See the context of this sign.

Brigham City

This stately building is one of the finest
examples of nineteenth century Latter-day
Saint architecture. For more than a century, it has
served as a center of Christian worship, cultural
enrichment, and community activities. Towering
above the trees, it has become one of the
principal landmarks of the region.

Members of The Church of Jesus Christ of
Latter-day Saints settled this area in 1851, just
four years after the arrival of the first pioneers in
Salt Lake City. Under the leadership of Elder
Lorenzo Snow of the Council of the Twerlve
Apostles, they built this town at the mouth of
Box Elder Canyon, and near traditional Shoshone
Indian campgrounds, and named it for Church
President Brigham Young. For many years they
worshipped in a log meetinghouse and in the local
courthouse, but in 1865, Brigham Young directed
Elder Snow and other community leaders to build
a tabernacle for conferences of the Box Elder
Stake. The local leaders had already selected a
site on the corner of Main and Forest Streets in
the center of town when President Young visited
the community. However, according to tradition,
he led them here to "Sagebrush Hill," the highest
point on Main Street, and said, "This is the spot
for your tabernacle." The selection of this site
ensured that the building would be visible for
many miles across the valley. President Young and
Territorial Surveyor Jesse W. Fox laid the
cornerstones on 9 May 1865.

Construction proceeded slowly as local
manpower was diverted to completing the
transcontinental railroad. Work on the building
resumed in earnest in 1876, mostly with donated
labor. Local craftsmen used quartzite, sandstone,
and lumber form the nearby mountains. Women
donated produce from their gardens and eggs laid
on Sundays to sell for the needed cash for glass
and other materials that could not be produced
locally. Fourteen years after Brigham Young laid
the cornerstones, the first meeting in the partially
completed building took place on 27 May 1879.

As originally built, the tabernacle was sturdy
but plain in appearance. However, in 1889 a
conference of the Box Elder Stake voted to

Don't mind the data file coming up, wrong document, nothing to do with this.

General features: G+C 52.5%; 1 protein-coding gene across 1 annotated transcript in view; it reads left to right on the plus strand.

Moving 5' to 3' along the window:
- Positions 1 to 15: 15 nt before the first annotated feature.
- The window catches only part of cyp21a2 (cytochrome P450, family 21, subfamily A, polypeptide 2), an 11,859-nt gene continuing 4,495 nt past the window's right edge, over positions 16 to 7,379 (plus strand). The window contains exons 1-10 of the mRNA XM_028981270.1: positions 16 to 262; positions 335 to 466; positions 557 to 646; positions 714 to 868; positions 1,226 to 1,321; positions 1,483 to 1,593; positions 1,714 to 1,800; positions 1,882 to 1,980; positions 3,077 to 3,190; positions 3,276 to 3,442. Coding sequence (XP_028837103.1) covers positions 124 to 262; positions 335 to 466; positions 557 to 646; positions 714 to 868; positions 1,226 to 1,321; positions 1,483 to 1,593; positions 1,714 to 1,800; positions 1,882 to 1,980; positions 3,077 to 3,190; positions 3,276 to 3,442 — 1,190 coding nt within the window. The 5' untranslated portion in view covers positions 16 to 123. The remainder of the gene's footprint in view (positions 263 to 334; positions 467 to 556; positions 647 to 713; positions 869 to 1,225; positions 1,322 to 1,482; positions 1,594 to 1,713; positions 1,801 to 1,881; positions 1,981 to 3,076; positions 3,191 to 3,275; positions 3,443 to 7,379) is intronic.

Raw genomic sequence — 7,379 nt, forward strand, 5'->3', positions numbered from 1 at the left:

"complete" the building. In the following months,
a tower, a gallery, a rear vestibule, brick buttresses
with decorative caps, and other improvements
were added to beautify the structure. Church
President Wilford Woodruff dedicated the finished
building 28 October 1890.

On Sunday, 9 Feburary 1896, as people began
to assemble for afternoon services, a fire started in
the furnace room. No one was injured, but
despite frantic efforts, only smoke-blackened stone
walls remained an hour later. Stake President
Rudger Clawson supervised reconstruction over
the next thirteen months. The new tabernacle
was even finer that the old, with elegant
woodwork, a distinctive gothic-revival tower, and
sixteen graceful pinnacles. On 21 March 1897,
George Q. Cannon, first counselor to President
Woodruff, dedicated the rebuilt structure.

Throughout the following years, the people of
Brigham City and neighboring towns have
preserved and maintained this beloved building.
In 1871, it was listed on the National Register of
Historic Places, one of the first buildings in Utah
to be so honored. Beginning in 1985, an
extensive restoration program replaced the
mechanical and electrical systems, reinforced the
structure, and carefully renewed both the exterior
and interior to guarantee the continued
kpreservation of this magnificent landmark. The
106-year-old tabernacle was rededicated on 12
April 1987 by Elder Boyd K. Packer of the
Council of the Twelve Apostles, a native of
Brigham City.

This marker was placed in commemoration of
the restoration of the Brigham City Tabernacle
by the Box Elder Chapter of the Sons of Utah Pioneers
and The Church of Jesus Christ of Latter-day Saints in 1988.

Don't miss the rest of our virtual tour of Brigham City, Utah in 771 images.